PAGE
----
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Change has driven Southwest High Cotton winner’s career

Dan Smith thanks the Lord and his wife, talks about sustainability.

Forrest Laws

March 24, 2020

Not many farmers have a 1969 Chevy Chevelle they bought for $100 or rooms full of memorabilia, each piece of which has a story of its own.

Dan Smith of Lockney, Texas, does. Smith is the Farm Press/Cotton Foundation High Cotton winner for the Southwest.  As much as he loves farming, he also enjoys telling visitors the history of items acquired during his 50 years of farming and before.

Shelley Huguley, editor of Southwest Farm Press, talked about Smith’s love of history and farming before presenting Smith with the bronze Cotton Boll trophy, which each High Cotton winner receives, during a breakfast at the Mid-South Farm and Gin Show in Memphis, Tenn.

“He may be a cotton farmer, but the man knows his history,” said Huguley. “Whether it’s his 1969 Chevy Chevelle he bought from his childhood friend Larry Bob Williams for $100, which may have been the getaway vehicle in high school, or the Sterley Community with its railway or the Sterley Gin his daddy owned, along with nine other men, Dan can tell you about it.

“And, while it is so apparent that Dan values history, what makes him the perfect candidate for the 2020 High Cotton award for the Southwest is he also values change. Throughout his 50 years of farming, its been about change: changing how he irrigates so it is more efficient, changing his harvest equipment, changing how he manages the soil so there’s something for the next generation.”

Upon acceptance of his award, Smith said, “I just want to make it clear that Larry Bob and I mainly just drove the Chevelle to church.”

Smith said he had several he wanted to thank. “First of all, I want to thank my Lord who makes it all possible. And my wife Rita Cay. I was very lucky in that I married the girl that lived down the road from my dad’s farm.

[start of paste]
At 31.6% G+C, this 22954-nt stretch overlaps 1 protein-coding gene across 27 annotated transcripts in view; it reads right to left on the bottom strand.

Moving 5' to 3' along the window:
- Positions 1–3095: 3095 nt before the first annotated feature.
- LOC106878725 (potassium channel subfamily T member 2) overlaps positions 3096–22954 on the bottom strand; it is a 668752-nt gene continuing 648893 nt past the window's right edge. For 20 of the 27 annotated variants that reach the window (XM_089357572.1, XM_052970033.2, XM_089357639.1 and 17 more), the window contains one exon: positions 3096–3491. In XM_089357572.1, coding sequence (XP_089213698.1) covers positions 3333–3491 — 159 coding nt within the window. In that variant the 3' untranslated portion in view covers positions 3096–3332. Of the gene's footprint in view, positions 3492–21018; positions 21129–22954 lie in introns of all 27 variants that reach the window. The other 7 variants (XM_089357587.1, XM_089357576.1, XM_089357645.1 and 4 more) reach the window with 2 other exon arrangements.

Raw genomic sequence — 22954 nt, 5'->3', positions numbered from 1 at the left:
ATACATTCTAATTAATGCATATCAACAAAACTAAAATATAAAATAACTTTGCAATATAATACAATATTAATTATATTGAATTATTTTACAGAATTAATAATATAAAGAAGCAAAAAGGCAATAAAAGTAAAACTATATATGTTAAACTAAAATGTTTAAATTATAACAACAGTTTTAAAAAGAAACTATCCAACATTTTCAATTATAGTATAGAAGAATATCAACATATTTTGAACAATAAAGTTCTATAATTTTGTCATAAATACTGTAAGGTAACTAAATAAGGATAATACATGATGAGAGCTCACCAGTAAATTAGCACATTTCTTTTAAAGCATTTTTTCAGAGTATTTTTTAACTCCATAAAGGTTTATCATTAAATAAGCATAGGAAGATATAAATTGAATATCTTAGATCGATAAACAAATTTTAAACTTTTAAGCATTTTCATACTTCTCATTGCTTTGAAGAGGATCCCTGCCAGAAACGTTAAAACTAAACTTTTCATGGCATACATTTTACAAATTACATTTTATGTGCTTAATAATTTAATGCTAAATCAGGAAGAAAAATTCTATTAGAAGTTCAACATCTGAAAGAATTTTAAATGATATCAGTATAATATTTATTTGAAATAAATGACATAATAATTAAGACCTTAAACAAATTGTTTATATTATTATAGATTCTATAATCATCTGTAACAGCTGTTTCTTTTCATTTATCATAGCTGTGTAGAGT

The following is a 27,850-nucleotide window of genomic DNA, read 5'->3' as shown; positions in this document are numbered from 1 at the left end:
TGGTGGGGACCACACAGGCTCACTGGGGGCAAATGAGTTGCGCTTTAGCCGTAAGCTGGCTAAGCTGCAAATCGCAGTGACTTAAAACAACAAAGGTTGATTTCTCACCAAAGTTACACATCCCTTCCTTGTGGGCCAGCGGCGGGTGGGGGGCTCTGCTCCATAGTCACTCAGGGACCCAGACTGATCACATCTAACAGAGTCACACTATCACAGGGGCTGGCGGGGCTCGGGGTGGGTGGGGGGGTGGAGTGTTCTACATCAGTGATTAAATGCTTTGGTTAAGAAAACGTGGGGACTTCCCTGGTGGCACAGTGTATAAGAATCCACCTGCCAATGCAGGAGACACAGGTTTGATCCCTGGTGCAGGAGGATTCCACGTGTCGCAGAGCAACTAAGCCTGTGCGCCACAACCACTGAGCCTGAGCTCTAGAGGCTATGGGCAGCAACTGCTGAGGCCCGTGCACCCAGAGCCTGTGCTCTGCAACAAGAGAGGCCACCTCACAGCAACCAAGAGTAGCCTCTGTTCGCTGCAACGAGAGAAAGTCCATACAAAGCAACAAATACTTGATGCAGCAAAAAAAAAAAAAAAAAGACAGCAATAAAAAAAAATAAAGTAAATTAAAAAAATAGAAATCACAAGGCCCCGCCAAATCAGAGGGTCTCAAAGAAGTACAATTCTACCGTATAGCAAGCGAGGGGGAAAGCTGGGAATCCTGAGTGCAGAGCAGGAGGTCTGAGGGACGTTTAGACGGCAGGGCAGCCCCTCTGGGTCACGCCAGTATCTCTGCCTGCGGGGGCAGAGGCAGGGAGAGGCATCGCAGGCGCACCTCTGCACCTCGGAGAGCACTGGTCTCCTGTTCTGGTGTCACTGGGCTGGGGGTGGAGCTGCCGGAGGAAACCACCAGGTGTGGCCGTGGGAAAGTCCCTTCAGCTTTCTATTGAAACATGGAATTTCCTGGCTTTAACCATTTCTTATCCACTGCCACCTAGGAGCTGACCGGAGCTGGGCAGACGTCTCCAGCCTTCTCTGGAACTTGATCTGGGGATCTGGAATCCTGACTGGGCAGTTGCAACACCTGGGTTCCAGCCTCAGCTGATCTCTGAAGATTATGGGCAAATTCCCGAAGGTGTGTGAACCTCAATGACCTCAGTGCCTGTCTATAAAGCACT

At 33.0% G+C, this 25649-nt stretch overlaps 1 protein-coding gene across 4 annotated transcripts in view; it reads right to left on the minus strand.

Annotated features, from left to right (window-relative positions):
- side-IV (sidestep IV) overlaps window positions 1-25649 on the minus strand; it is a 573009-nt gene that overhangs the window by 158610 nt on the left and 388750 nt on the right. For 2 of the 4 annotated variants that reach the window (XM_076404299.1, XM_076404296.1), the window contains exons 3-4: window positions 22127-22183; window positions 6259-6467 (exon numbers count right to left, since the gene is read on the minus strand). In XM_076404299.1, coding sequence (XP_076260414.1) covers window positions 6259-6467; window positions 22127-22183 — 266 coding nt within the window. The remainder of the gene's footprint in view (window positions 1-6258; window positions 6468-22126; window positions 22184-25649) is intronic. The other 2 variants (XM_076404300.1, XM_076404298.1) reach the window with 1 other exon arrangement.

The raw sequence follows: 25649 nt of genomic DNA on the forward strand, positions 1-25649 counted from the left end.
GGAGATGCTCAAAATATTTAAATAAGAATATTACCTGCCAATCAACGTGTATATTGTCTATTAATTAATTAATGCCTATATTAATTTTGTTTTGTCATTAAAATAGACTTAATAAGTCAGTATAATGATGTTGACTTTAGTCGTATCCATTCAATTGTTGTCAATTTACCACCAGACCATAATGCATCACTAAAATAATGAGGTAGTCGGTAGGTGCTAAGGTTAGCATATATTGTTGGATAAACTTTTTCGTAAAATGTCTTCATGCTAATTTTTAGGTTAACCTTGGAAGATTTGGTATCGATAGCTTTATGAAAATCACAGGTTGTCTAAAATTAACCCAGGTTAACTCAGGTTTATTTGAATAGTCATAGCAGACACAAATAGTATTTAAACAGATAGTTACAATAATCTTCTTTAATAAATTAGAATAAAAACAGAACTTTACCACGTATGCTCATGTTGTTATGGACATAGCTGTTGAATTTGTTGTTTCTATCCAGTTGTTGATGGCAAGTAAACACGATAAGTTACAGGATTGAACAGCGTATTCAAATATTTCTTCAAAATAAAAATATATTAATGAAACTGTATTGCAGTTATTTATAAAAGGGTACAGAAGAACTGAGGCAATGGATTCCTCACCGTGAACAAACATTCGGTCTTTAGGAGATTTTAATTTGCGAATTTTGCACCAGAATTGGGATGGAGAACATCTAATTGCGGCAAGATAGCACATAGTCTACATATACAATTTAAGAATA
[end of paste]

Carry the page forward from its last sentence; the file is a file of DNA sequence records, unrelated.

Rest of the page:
“She understood farming, and we hit the ground running, you might say. We’ve been side-by-side during the highs and the lows, the good times and the bad. If you’re a farmer you know what I’m talking about, but far more good times than the bad. I couldn't do it without her.”

Smith also thanked his sister and brother-in-law, Marilyn and Charlie White, who traveled from Boston for the event, and his local Helena dealer, Chris Cummings, who traveled from Lockney to Memphis.

“As far as sustainability, we talk about that word a lot,” he said. “In the 1970s and the 1980s when I was really learning, I guess we had that word. We might have said conservation. But the two men I really need to thank are my father, Brian Smith, and my father-in-law, Reid Lawson, because they’re the ones that taught me how to farm.

“They really cared about the farm and the land, and they taught me. That’s something they taught me was just an unspoken love for the land.”

About the Author(s)

Forrest Laws

Forrest Laws spent 10 years with The Memphis Press-Scimitar before joining Delta Farm Press in 1980. He has written extensively on farm production practices, crop marketing, farm legislation, environmental regulations and alternative energy. He resides in Memphis, Tenn. He served as a missile launch officer in the U.S. Air Force before resuming his career in journalism with The Press-Scimitar.

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